Air Force closing in on more powerful satellite comm system
- By Mark Pomerleau
- Feb 12, 2015
Airmen at Schriever Air Force Base, Colo., conduct tests on the AEHF satellites, one of which is pictured in an artist’s rendition below.
The Air Force recently concluded six months of extensive tests on the first three satellites in its Advanced Extremely High Frequency system, which is intended to boost the capacity of secure, global communications for U.S. and allied forces while improving jam-resistance and interoperating with the service’s exiting satellite communications system.
The goals and objectives for AEHF tests were to validate advanced ground mobile units, validate integration to the current Milstar constellation – a five satellite constellation used for communications – confirm communication capability for operators and verify operability under a nuclear environment.
AEHF satellites—there eventually will be six in all—have an immensely increased capacity compared to previous communication satellite infrastructure such as Milstar. According to Air Force officials, a single AEHF satellite has 10 times the capacity as the entire, five-satellite Milstar constellation. For developers, though, AEHF satellites had to demonstrate their interoperability and ability to integrate with Milstar, which was first launched in 1994.
The first AEHF satellite went up in 2010, followed by No. 2 in 2012 and a third in 2013. After on-orbits tests for each individual satellite were completed, officials decided there are now enough AEHF satellites in orbit to assess their capabilities on the ground back on Earth.
Researchers also wanted to ensure the interoperability of AEHF between all military branches and international partners. Personnel were deployed on two Navy destroyers, submarines, three Army locations, two Marine sites, multiple U.S. Strategic Command locations, the United Kingdom, Canada and the Netherlands.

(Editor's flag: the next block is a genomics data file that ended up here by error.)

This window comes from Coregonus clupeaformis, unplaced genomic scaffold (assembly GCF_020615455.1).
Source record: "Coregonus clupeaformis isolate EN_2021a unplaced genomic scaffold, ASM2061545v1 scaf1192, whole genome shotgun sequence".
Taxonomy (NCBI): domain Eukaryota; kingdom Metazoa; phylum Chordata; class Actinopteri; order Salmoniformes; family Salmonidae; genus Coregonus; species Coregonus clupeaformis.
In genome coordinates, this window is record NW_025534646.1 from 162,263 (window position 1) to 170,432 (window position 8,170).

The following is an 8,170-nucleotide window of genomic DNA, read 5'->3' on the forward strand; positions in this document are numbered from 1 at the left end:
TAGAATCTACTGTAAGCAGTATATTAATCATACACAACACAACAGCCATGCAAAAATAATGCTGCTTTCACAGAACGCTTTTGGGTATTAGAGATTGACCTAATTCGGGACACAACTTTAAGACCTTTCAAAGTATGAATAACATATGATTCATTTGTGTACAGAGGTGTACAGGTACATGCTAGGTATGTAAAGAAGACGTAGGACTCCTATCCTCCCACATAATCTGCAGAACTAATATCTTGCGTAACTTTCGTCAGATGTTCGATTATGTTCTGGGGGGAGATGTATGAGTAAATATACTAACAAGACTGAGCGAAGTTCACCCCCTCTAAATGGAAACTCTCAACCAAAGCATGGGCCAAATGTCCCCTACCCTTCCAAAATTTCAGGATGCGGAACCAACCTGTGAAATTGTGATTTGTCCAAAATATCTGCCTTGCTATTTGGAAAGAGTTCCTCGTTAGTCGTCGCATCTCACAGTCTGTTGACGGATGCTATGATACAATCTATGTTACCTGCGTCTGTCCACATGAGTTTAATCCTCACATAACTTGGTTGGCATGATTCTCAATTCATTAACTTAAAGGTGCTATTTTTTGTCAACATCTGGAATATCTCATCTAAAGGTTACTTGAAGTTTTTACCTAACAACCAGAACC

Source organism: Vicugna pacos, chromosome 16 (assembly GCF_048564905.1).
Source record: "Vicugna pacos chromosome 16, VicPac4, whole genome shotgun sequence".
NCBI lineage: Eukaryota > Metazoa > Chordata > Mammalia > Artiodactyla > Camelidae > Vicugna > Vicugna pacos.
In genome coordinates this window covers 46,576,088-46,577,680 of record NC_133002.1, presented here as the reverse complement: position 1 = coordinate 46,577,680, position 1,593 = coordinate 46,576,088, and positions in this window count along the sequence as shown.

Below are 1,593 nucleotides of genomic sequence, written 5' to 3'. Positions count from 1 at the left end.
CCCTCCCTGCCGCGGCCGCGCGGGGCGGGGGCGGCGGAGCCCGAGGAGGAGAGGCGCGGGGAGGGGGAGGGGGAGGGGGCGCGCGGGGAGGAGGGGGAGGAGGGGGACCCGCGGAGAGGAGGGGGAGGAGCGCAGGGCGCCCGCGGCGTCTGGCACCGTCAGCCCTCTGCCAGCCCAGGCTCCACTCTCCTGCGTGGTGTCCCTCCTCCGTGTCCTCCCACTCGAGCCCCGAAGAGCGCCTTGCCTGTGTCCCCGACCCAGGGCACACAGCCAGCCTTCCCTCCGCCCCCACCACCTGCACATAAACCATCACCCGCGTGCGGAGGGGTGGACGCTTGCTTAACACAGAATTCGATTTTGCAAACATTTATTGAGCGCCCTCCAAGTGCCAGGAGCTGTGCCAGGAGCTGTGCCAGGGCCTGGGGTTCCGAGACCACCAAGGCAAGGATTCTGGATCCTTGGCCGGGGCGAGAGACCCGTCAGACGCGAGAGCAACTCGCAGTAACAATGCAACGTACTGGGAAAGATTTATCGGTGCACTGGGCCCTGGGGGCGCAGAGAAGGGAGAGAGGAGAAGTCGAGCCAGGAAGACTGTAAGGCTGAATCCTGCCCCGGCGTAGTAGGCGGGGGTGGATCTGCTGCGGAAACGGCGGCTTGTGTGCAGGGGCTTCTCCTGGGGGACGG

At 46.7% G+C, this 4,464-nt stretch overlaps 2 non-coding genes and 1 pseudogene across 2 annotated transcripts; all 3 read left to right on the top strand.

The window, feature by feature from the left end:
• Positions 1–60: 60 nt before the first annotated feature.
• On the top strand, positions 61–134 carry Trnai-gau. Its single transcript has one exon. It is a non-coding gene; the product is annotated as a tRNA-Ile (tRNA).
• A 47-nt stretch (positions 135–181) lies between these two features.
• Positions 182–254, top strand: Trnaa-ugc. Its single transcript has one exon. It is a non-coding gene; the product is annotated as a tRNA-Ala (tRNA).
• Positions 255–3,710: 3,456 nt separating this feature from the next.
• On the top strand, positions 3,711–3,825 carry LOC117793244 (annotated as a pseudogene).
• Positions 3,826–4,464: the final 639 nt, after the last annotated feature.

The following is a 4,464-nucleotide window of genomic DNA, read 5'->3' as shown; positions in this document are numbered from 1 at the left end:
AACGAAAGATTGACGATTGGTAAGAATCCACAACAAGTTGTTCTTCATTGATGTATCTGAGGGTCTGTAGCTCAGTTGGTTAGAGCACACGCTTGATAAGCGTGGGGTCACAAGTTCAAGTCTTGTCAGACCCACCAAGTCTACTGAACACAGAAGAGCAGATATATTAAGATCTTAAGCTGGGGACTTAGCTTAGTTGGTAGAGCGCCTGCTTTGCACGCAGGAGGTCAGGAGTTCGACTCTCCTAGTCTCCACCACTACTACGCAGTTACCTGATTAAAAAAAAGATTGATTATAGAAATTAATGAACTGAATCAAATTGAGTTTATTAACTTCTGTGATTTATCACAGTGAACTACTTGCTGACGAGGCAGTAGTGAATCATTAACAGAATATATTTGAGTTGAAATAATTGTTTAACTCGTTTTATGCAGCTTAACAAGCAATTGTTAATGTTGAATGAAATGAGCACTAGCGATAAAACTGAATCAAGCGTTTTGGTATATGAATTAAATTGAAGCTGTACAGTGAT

Air Force researchers are still evaluating the results of the tests to ensure they meet the proper national security standards, one of which concerns the ability to operate under high-stress environments such as nuclear threats. "In the event that we go into a nuclear war, we have to make sure a communication link for Department of Defense components and national leadership is available during a contested environment," said Maj. Matthew Collins, AEHF test director at the Air Force Operational Test and Evaluation Center Detachment 4 at Peterson Air Force Base, Colo.
Air Force officials deemed the test a success, and said that, following a review by the Air Force Space Command, AEHF could reach initial operating capability.
Mark Pomerleau is a former editorial fellow with GCN and Defense Systems.